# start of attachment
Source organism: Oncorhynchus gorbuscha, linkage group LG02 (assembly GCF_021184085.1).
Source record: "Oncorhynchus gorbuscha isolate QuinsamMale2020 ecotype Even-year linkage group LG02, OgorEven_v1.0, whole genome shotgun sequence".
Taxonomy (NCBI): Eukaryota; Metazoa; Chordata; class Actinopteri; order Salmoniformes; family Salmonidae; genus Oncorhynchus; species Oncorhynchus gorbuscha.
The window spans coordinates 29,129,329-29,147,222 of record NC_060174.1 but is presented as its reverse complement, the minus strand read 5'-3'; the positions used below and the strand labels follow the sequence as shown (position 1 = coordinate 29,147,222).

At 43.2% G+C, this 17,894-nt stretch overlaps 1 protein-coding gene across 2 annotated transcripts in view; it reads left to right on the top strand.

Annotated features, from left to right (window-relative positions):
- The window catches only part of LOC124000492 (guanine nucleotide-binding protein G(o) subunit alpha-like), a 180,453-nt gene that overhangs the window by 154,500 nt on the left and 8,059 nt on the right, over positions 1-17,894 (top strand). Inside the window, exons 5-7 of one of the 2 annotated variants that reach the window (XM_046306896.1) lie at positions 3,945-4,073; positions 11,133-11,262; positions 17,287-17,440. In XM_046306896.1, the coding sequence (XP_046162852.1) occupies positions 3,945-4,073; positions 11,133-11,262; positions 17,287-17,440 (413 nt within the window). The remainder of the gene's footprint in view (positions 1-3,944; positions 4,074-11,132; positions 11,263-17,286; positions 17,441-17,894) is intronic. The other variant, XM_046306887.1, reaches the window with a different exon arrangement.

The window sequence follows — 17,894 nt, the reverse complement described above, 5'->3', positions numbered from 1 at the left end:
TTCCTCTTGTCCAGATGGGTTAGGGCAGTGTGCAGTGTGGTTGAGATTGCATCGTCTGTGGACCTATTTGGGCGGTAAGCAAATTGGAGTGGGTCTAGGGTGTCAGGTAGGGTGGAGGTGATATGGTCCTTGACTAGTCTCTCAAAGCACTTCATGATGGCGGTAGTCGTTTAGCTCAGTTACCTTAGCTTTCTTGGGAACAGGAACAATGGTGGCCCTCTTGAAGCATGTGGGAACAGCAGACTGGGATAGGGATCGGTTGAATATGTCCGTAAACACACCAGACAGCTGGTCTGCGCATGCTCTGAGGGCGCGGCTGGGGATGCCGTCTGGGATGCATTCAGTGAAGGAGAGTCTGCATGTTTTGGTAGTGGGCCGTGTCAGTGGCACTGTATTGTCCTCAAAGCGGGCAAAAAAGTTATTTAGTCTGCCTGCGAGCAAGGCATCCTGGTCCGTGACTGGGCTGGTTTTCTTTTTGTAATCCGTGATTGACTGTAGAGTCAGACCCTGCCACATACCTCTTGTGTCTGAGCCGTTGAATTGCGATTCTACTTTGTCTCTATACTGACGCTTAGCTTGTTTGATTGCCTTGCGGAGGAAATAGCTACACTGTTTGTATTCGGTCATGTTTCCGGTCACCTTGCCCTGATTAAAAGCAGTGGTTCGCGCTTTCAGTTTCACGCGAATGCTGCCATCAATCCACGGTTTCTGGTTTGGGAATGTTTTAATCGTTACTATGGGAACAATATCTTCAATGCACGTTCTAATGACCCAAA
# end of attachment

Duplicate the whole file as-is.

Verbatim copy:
Source organism: Oncorhynchus gorbuscha, linkage group LG02 (assembly GCF_021184085.1).
Source record: "Oncorhynchus gorbuscha isolate QuinsamMale2020 ecotype Even-year linkage group LG02, OgorEven_v1.0, whole genome shotgun sequence".
Taxonomy (NCBI): Eukaryota; Metazoa; Chordata; class Actinopteri; order Salmoniformes; family Salmonidae; genus Oncorhynchus; species Oncorhynchus gorbuscha.
The window spans coordinates 29,129,329-29,147,222 of record NC_060174.1 but is presented as its reverse complement, the minus strand read 5'-3'; the positions used below and the strand labels follow the sequence as shown (position 1 = coordinate 29,147,222).

At 43.2% G+C, this 17,894-nt stretch overlaps 1 protein-coding gene across 2 annotated transcripts in view; it reads left to right on the top strand.

Annotated features, from left to right (window-relative positions):
- The window catches only part of LOC124000492 (guanine nucleotide-binding protein G(o) subunit alpha-like), a 180,453-nt gene that overhangs the window by 154,500 nt on the left and 8,059 nt on the right, over positions 1-17,894 (top strand). Inside the window, exons 5-7 of one of the 2 annotated variants that reach the window (XM_046306896.1) lie at positions 3,945-4,073; positions 11,133-11,262; positions 17,287-17,440. In XM_046306896.1, the coding sequence (XP_046162852.1) occupies positions 3,945-4,073; positions 11,133-11,262; positions 17,287-17,440 (413 nt within the window). The remainder of the gene's footprint in view (positions 1-3,944; positions 4,074-11,132; positions 11,263-17,286; positions 17,441-17,894) is intronic. The other variant, XM_046306887.1, reaches the window with a different exon arrangement.

The window sequence follows — 17,894 nt, the reverse complement described above, 5'->3', positions numbered from 1 at the left end:
TTCCTCTTGTCCAGATGGGTTAGGGCAGTGTGCAGTGTGGTTGAGATTGCATCGTCTGTGGACCTATTTGGGCGGTAAGCAAATTGGAGTGGGTCTAGGGTGTCAGGTAGGGTGGAGGTGATATGGTCCTTGACTAGTCTCTCAAAGCACTTCATGATGGCGGTAGTCGTTTAGCTCAGTTACCTTAGCTTTCTTGGGAACAGGAACAATGGTGGCCCTCTTGAAGCATGTGGGAACAGCAGACTGGGATAGGGATCGGTTGAATATGTCCGTAAACACACCAGACAGCTGGTCTGCGCATGCTCTGAGGGCGCGGCTGGGGATGCCGTCTGGGATGCATTCAGTGAAGGAGAGTCTGCATGTTTTGGTAGTGGGCCGTGTCAGTGGCACTGTATTGTCCTCAAAGCGGGCAAAAAAGTTATTTAGTCTGCCTGCGAGCAAGGCATCCTGGTCCGTGACTGGGCTGGTTTTCTTTTTGTAATCCGTGATTGACTGTAGAGTCAGACCCTGCCACATACCTCTTGTGTCTGAGCCGTTGAATTGCGATTCTACTTTGTCTCTATACTGACGCTTAGCTTGTTTGATTGCCTTGCGGAGGAAATAGCTACACTGTTTGTATTCGGTCATGTTTCCGGTCACCTTGCCCTGATTAAAAGCAGTGGTTCGCGCTTTCAGTTTCACGCGAATGCTGCCATCAATCCACGGTTTCTGGTTTGGGAATGTTTTAATCGTTACTATGGGAACAATATCTTCAATGCACGTTCTAATGACCCAAA